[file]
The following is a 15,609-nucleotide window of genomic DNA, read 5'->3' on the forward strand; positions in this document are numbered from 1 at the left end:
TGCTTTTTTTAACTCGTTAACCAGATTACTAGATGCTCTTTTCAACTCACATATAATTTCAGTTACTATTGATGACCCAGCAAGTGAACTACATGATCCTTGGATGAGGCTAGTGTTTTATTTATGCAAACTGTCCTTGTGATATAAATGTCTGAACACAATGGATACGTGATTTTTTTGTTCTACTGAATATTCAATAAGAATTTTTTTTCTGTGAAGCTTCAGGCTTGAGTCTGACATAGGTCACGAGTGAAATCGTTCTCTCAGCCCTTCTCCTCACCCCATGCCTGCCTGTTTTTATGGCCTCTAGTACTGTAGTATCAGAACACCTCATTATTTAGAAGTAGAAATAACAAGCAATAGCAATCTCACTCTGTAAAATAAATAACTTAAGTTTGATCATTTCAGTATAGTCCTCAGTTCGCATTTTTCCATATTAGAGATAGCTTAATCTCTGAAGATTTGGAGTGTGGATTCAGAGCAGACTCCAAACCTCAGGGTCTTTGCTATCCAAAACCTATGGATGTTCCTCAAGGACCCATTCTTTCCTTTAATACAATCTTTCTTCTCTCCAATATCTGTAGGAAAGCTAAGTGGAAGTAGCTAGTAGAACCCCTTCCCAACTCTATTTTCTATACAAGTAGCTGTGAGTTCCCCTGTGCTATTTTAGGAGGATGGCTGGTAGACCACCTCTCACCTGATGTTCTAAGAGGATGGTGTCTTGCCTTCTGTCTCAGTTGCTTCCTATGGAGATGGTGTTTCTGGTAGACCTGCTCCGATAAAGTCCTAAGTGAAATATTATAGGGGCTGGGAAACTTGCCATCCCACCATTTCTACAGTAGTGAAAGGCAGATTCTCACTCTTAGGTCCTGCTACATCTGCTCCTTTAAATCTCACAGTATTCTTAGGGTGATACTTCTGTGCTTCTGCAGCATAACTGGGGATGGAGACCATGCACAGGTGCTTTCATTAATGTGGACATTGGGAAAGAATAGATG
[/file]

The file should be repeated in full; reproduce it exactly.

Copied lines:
The following is a 15,609-nucleotide window of genomic DNA, read 5'->3' on the forward strand; positions in this document are numbered from 1 at the left end:
TGCTTTTTTTAACTCGTTAACCAGATTACTAGATGCTCTTTTCAACTCACATATAATTTCAGTTACTATTGATGACCCAGCAAGTGAACTACATGATCCTTGGATGAGGCTAGTGTTTTATTTATGCAAACTGTCCTTGTGATATAAATGTCTGAACACAATGGATACGTGATTTTTTTGTTCTACTGAATATTCAATAAGAATTTTTTTTCTGTGAAGCTTCAGGCTTGAGTCTGACATAGGTCACGAGTGAAATCGTTCTCTCAGCCCTTCTCCTCACCCCATGCCTGCCTGTTTTTATGGCCTCTAGTACTGTAGTATCAGAACACCTCATTATTTAGAAGTAGAAATAACAAGCAATAGCAATCTCACTCTGTAAAATAAATAACTTAAGTTTGATCATTTCAGTATAGTCCTCAGTTCGCATTTTTCCATATTAGAGATAGCTTAATCTCTGAAGATTTGGAGTGTGGATTCAGAGCAGACTCCAAACCTCAGGGTCTTTGCTATCCAAAACCTATGGATGTTCCTCAAGGACCCATTCTTTCCTTTAATACAATCTTTCTTCTCTCCAATATCTGTAGGAAAGCTAAGTGGAAGTAGCTAGTAGAACCCCTTCCCAACTCTATTTTCTATACAAGTAGCTGTGAGTTCCCCTGTGCTATTTTAGGAGGATGGCTGGTAGACCACCTCTCACCTGATGTTCTAAGAGGATGGTGTCTTGCCTTCTGTCTCAGTTGCTTCCTATGGAGATGGTGTTTCTGGTAGACCTGCTCCGATAAAGTCCTAAGTGAAATATTATAGGGGCTGGGAAACTTGCCATCCCACCATTTCTACAGTAGTGAAAGGCAGATTCTCACTCTTAGGTCCTGCTACATCTGCTCCTTTAAATCTCACAGTATTCTTAGGGTGATACTTCTGTGCTTCTGCAGCATAACTGGGGATGGAGACCATGCACAGGTGCTTTCATTAATGTGGACATTGGGAAAGAATAGATG